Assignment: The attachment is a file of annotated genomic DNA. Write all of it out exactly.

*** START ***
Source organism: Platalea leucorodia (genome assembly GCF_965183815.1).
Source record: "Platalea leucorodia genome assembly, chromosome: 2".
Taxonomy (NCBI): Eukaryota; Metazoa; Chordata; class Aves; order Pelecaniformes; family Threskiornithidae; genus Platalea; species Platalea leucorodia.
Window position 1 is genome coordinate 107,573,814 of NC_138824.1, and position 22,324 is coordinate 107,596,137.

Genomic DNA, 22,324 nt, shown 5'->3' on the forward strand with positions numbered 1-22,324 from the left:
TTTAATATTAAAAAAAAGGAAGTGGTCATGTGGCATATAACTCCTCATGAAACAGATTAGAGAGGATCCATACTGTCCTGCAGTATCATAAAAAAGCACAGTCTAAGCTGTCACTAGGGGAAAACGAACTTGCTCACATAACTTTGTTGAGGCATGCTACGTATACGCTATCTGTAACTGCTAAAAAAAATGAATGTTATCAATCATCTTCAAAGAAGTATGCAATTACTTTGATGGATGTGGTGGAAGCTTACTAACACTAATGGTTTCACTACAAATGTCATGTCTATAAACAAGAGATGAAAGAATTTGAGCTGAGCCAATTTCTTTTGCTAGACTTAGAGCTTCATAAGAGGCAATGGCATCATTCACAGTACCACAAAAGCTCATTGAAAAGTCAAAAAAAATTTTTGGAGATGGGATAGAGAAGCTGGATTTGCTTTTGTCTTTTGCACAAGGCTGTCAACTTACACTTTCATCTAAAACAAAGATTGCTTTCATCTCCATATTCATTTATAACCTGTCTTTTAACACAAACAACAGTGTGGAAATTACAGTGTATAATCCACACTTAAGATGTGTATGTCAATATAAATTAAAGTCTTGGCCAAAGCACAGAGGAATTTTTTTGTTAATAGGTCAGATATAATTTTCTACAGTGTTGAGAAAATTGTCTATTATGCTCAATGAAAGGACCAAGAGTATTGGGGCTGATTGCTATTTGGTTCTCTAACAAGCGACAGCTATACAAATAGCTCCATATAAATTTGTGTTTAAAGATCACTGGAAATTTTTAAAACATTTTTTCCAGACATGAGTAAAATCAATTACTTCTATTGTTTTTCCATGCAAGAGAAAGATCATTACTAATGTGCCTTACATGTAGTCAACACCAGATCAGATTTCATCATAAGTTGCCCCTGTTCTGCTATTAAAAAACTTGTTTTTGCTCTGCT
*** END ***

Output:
Source organism: Platalea leucorodia (genome assembly GCF_965183815.1).
Source record: "Platalea leucorodia genome assembly, chromosome: 2".
Taxonomy (NCBI): Eukaryota; Metazoa; Chordata; class Aves; order Pelecaniformes; family Threskiornithidae; genus Platalea; species Platalea leucorodia.
Window position 1 is genome coordinate 107,573,814 of NC_138824.1, and position 22,324 is coordinate 107,596,137.

Genomic DNA, 22,324 nt, shown 5'->3' on the forward strand with positions numbered 1-22,324 from the left:
TTTAATATTAAAAAAAAGGAAGTGGTCATGTGGCATATAACTCCTCATGAAACAGATTAGAGAGGATCCATACTGTCCTGCAGTATCATAAAAAAGCACAGTCTAAGCTGTCACTAGGGGAAAACGAACTTGCTCACATAACTTTGTTGAGGCATGCTACGTATACGCTATCTGTAACTGCTAAAAAAAATGAATGTTATCAATCATCTTCAAAGAAGTATGCAATTACTTTGATGGATGTGGTGGAAGCTTACTAACACTAATGGTTTCACTACAAATGTCATGTCTATAAACAAGAGATGAAAGAATTTGAGCTGAGCCAATTTCTTTTGCTAGACTTAGAGCTTCATAAGAGGCAATGGCATCATTCACAGTACCACAAAAGCTCATTGAAAAGTCAAAAAAAATTTTTGGAGATGGGATAGAGAAGCTGGATTTGCTTTTGTCTTTTGCACAAGGCTGTCAACTTACACTTTCATCTAAAACAAAGATTGCTTTCATCTCCATATTCATTTATAACCTGTCTTTTAACACAAACAACAGTGTGGAAATTACAGTGTATAATCCACACTTAAGATGTGTATGTCAATATAAATTAAAGTCTTGGCCAAAGCACAGAGGAATTTTTTTGTTAATAGGTCAGATATAATTTTCTACAGTGTTGAGAAAATTGTCTATTATGCTCAATGAAAGGACCAAGAGTATTGGGGCTGATTGCTATTTGGTTCTCTAACAAGCGACAGCTATACAAATAGCTCCATATAAATTTGTGTTTAAAGATCACTGGAAATTTTTAAAACATTTTTTCCAGACATGAGTAAAATCAATTACTTCTATTGTTTTTCCATGCAAGAGAAAGATCATTACTAATGTGCCTTACATGTAGTCAACACCAGATCAGATTTCATCATAAGTTGCCCCTGTTCTGCTATTAAAAAACTTGTTTTTGCTCTGCT